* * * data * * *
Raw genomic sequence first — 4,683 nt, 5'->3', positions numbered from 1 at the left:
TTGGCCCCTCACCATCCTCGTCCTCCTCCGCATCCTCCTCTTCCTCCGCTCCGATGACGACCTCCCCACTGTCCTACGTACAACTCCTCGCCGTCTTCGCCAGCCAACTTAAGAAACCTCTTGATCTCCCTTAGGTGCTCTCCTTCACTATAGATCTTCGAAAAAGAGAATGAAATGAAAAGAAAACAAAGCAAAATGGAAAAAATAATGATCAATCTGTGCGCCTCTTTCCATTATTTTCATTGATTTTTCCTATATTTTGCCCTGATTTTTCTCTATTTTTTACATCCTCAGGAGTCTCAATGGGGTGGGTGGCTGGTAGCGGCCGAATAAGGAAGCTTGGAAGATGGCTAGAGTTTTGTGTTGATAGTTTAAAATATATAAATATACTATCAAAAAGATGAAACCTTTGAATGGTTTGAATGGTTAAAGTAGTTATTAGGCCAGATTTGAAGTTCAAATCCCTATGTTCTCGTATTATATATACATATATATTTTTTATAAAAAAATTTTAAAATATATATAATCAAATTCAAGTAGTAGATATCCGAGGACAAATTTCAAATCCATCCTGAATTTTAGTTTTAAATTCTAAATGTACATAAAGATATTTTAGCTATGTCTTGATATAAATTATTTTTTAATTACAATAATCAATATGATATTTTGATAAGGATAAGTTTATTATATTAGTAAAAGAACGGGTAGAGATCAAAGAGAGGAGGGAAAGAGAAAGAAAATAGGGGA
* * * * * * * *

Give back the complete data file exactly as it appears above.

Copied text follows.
Raw genomic sequence first — 4,683 nt, 5'->3', positions numbered from 1 at the left:
TTGGCCCCTCACCATCCTCGTCCTCCTCCGCATCCTCCTCTTCCTCCGCTCCGATGACGACCTCCCCACTGTCCTACGTACAACTCCTCGCCGTCTTCGCCAGCCAACTTAAGAAACCTCTTGATCTCCCTTAGGTGCTCTCCTTCACTATAGATCTTCGAAAAAGAGAATGAAATGAAAAGAAAACAAAGCAAAATGGAAAAAATAATGATCAATCTGTGCGCCTCTTTCCATTATTTTCATTGATTTTTCCTATATTTTGCCCTGATTTTTCTCTATTTTTTACATCCTCAGGAGTCTCAATGGGGTGGGTGGCTGGTAGCGGCCGAATAAGGAAGCTTGGAAGATGGCTAGAGTTTTGTGTTGATAGTTTAAAATATATAAATATACTATCAAAAAGATGAAACCTTTGAATGGTTTGAATGGTTAAAGTAGTTATTAGGCCAGATTTGAAGTTCAAATCCCTATGTTCTCGTATTATATATACATATATATTTTTTATAAAAAAATTTTAAAATATATATAATCAAATTCAAGTAGTAGATATCCGAGGACAAATTTCAAATCCATCCTGAATTTTAGTTTTAAATTCTAAATGTACATAAAGATATTTTAGCTATGTCTTGATATAAATTATTTTTTAATTACAATAATCAATATGATATTTTGATAAGGATAAGTTTATTATATTAGTAAAAGAACGGGTAGAGATCAAAGAGAGGAGGGAAAGAGAAAGAAAATAGGGGA